This week, the Daft Punk diehards of Reddit found a good reason to hyperventilate: possible “proof” of the duo’s 2017 live return. One Redditor’s internet sleuthing discovered an artist page for Daft Punk hidden on the Lollapalooza website, suggesting the Chicago festival had locked the robots for next July. Fans rejoiced, music outlets dutifully reported on it, and sceptics rolled their eyes.
Now it seems that particular bubble has been burst, with Pitchfork’s sources saying no such shows are planned for 2017. By now, we’re all accustomed to this feeling of false hope. Daft Punk’s last live shows were way back in 2007 – in fact, the final dates of that storied pyramid tour went down in Australia.
Since then, Thomas and Guy-Man haven’t shown even the slightest inclination to get back on the road, but of course that hasn’t stopped the rumour mill. In the near-decade since Daft Punk’s Alive 2007 album immortalised the setlist from that game-changing tour, the red herrings have been nearly non-stop.
With this week’s probable letdown still fresh in our mind, we got thinking about some other times we were duped. Let’s just face it: the robots aren’t coming.
Just two years on from the Alive tour, people were already itchy for more robot rock. That might be why fans let themselves be so easily punked when a dodgy promoter advertised a “secret” Daft Punk show in Shanghai on February 13, 2009. A wider tour was also rumoured to follow.
As it turned out, the show was a scam orchestrated by a couple of shady characters to swindle people’s money. Sadly, the plan actually worked, with tickets (priced at around $80 AUD) swiftly selling out and some devotees even booking flights to be there. It’s tempting to think the internet was more gullible back in 2009, but don’t be so sure.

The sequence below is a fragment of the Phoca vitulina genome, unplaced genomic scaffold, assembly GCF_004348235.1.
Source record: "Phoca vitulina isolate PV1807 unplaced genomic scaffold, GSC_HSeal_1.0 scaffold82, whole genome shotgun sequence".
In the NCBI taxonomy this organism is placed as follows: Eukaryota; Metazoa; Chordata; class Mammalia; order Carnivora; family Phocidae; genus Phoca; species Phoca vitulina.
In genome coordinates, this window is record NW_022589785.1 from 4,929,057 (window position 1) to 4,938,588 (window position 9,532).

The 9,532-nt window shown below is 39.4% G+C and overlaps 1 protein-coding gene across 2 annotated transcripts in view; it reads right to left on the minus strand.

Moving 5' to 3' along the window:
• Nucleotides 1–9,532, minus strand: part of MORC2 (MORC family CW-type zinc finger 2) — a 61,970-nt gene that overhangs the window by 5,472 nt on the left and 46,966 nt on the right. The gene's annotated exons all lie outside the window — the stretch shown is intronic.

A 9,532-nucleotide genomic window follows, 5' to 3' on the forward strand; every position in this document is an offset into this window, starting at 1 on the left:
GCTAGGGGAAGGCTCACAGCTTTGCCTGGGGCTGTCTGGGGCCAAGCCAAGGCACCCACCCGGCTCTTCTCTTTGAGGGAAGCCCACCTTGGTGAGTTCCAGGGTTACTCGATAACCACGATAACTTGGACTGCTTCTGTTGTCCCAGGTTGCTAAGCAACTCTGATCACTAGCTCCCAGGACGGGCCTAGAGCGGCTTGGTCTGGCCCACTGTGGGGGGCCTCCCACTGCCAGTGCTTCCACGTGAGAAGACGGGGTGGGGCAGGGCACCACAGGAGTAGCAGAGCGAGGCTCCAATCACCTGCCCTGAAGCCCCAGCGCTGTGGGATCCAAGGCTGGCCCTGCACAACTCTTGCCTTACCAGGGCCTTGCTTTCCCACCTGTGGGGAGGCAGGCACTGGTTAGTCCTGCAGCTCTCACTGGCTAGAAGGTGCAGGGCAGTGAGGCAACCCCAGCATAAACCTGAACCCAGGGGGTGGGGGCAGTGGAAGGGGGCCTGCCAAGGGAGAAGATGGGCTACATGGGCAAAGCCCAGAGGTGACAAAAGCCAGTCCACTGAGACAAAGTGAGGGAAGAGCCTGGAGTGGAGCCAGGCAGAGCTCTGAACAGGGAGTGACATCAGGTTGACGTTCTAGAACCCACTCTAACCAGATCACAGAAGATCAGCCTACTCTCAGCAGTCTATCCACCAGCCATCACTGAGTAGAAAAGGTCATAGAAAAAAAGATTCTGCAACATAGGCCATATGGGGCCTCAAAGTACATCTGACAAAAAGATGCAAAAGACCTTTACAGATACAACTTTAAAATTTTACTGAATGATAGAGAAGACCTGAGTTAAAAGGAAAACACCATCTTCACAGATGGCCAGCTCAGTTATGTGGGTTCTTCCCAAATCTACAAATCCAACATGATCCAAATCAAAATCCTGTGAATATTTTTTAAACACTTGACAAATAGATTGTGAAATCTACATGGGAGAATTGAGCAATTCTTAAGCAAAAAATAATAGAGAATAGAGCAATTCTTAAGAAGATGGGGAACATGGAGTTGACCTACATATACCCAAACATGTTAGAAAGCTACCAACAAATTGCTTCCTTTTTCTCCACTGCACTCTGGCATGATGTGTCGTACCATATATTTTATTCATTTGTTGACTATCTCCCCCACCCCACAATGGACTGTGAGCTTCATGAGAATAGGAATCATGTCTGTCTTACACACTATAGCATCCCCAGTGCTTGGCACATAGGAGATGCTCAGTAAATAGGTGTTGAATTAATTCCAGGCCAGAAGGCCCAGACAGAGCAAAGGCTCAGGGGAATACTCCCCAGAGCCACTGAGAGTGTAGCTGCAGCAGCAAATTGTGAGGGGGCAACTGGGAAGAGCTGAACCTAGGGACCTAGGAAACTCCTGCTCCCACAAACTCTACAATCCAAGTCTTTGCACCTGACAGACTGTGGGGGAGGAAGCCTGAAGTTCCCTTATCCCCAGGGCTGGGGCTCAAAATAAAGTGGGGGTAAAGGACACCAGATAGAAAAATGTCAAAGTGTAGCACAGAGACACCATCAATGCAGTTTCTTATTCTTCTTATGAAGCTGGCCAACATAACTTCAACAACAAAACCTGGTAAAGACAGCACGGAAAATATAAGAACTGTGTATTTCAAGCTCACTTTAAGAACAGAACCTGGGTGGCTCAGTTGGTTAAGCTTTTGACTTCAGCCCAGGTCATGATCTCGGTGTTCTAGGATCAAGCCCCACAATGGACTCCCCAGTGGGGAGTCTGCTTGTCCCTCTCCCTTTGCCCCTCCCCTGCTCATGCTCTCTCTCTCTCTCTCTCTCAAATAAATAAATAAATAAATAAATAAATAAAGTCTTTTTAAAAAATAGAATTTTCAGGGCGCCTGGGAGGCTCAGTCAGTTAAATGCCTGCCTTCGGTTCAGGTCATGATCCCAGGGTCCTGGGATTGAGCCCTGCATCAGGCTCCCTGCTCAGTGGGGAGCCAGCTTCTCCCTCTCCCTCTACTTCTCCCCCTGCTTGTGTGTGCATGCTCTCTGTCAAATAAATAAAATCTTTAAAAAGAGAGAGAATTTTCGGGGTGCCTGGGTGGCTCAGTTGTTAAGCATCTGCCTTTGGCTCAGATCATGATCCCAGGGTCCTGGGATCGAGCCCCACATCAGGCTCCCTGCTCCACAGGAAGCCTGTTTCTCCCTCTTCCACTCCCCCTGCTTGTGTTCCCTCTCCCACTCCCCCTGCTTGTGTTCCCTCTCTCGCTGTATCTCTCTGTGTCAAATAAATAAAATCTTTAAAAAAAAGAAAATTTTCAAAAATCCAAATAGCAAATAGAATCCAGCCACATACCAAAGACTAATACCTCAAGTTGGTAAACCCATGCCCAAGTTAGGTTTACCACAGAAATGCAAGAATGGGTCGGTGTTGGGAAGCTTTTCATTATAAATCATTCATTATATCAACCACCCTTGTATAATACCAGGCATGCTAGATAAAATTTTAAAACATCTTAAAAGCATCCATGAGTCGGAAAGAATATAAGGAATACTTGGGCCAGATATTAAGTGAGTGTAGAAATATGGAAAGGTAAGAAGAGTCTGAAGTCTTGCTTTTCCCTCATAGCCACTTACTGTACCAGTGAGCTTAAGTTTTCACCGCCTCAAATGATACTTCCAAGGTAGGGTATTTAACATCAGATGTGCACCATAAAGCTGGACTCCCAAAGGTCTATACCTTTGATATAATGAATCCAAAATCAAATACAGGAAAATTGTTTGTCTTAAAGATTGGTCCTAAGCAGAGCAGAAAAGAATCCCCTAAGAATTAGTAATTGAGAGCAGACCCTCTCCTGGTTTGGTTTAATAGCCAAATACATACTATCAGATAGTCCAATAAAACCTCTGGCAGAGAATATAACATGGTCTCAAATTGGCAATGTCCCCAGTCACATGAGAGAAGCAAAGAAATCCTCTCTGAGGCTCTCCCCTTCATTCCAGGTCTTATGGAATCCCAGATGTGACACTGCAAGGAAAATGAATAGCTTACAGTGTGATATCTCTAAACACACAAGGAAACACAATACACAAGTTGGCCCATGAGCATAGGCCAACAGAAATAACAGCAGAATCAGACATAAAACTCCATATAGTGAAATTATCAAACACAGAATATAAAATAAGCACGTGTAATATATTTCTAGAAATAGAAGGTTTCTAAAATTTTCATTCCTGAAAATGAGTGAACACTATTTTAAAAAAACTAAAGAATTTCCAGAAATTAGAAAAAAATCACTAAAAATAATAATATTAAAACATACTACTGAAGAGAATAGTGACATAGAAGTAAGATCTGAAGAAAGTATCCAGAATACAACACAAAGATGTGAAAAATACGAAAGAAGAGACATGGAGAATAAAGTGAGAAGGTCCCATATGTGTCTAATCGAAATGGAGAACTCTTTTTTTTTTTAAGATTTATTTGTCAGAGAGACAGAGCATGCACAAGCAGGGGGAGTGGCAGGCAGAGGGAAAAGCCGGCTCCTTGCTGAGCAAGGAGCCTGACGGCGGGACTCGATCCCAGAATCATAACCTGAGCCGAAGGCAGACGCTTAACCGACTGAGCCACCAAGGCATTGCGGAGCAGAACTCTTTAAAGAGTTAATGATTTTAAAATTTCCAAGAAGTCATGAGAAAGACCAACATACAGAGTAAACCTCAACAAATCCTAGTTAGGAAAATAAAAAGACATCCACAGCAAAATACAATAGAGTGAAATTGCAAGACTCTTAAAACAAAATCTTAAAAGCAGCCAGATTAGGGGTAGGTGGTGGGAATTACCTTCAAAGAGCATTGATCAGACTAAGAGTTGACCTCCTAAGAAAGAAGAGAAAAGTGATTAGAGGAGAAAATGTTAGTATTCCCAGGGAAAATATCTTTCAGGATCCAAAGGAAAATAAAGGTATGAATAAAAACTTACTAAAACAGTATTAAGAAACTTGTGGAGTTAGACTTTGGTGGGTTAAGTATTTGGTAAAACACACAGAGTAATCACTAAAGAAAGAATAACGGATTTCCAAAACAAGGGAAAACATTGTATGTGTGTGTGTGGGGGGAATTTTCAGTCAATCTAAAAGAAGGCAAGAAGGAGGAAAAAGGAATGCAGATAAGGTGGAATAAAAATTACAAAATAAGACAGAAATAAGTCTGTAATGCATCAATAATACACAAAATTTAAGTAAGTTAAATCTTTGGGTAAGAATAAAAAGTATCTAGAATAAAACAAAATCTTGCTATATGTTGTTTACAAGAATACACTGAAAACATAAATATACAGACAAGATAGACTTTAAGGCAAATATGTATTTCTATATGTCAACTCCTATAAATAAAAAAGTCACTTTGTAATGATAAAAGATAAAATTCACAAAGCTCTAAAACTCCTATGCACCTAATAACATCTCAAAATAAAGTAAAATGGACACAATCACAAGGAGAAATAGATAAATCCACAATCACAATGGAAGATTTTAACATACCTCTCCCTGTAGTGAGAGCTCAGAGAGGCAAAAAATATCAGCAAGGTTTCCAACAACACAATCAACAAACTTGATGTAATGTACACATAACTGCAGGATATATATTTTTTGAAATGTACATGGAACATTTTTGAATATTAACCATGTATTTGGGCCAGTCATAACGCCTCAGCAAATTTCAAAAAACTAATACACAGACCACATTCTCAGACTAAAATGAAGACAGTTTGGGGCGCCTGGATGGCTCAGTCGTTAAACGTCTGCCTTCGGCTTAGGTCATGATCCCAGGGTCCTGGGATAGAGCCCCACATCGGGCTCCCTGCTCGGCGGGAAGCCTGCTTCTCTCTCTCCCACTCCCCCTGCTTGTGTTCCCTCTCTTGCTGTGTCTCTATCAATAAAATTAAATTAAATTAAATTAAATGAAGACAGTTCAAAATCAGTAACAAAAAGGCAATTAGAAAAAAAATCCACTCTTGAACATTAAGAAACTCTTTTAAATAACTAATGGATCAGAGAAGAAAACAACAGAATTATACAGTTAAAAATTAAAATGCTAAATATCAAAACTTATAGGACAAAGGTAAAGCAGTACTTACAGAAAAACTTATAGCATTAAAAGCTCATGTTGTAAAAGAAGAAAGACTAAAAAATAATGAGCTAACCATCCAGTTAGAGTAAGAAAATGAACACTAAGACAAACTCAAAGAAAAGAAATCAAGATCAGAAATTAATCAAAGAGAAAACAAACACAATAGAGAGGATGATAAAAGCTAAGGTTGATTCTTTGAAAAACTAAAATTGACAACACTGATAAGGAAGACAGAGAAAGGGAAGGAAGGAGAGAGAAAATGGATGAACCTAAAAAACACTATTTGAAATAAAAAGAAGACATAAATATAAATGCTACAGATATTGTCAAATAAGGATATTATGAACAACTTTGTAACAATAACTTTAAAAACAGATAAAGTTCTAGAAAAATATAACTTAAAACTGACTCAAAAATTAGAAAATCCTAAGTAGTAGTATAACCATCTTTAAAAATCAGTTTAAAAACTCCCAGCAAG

In response to the Shanghai scam, the duo’s reps made it clear they had no imminent tour plans. However, the statement also included this pulse-quickening line: “Daft Punk look forward to visiting and performing in China as part of their next world tour, in 2010 or 2011.” Fans were advised to keep an eye on Daft Punk’s official MySpace page (!) for any official announcements. And here we are, still waiting.
If you were at Coachella in 2013, you probably thought Daft Punk was going to play. With the teaser campaign for Random Access Memories underway at the time, a surprise appearance from the duo was apparently a sure thing.
It seemed most likely the robot cameo would occur during Phoenix’s headlining set on Saturday night, given the Frenchmen brought out Daft Punk at a New York concert in 2010. The huge crowd that rolled up to see Phoenix was indeed rewarded by a star guest – but it was R. Kelly, not Thomas and Guy-Man. Daft Punk weren’t oblivious to the hype, either, commandeering Coachella’s jumbotron video screens to play a new commercial for the album in between sets. Sneaky as ever.
When Daft Punk chose Wee Waa as the location to launch their highly-anticipated album Random Access Memories, the rural New South Wales town (population 2000) was elevated to surreal international fame. No one could quite understand what Thomas and Guy-Man were playing at, least of all the residents of Wee Waa. As odd as it all was, the town welcomed the festivities as part of its annual agricultural show on May 17, 2013, with a dancefloor set up in a paddock under a giant disco ball.
An army of Daft Punk super-fans (inthemix included) trekked out to Wee Waa to be part of it, with rumours circulating of a real-life appearance from the duo, which would be followed by news of a Random Access Memories tour. As it turned out, the main event – aside from the dog high-jump, that is – was a playback of the album in full. Fun, but not quite the same thing.
This latest rumour flare-up had at least a glimmer of possibility, as 2017 marks a decade since Daft Punk’s last tour. Their last run of shows before that was 1997’s Daftendirektour. The symmetry is certainly intriguing, and with the duo back in the spotlight this month via their collaboration with The Weeknd, we can still dare to dream. But until the news appears on the official Daft Punk channels, it’s probably best not to believe anything you read.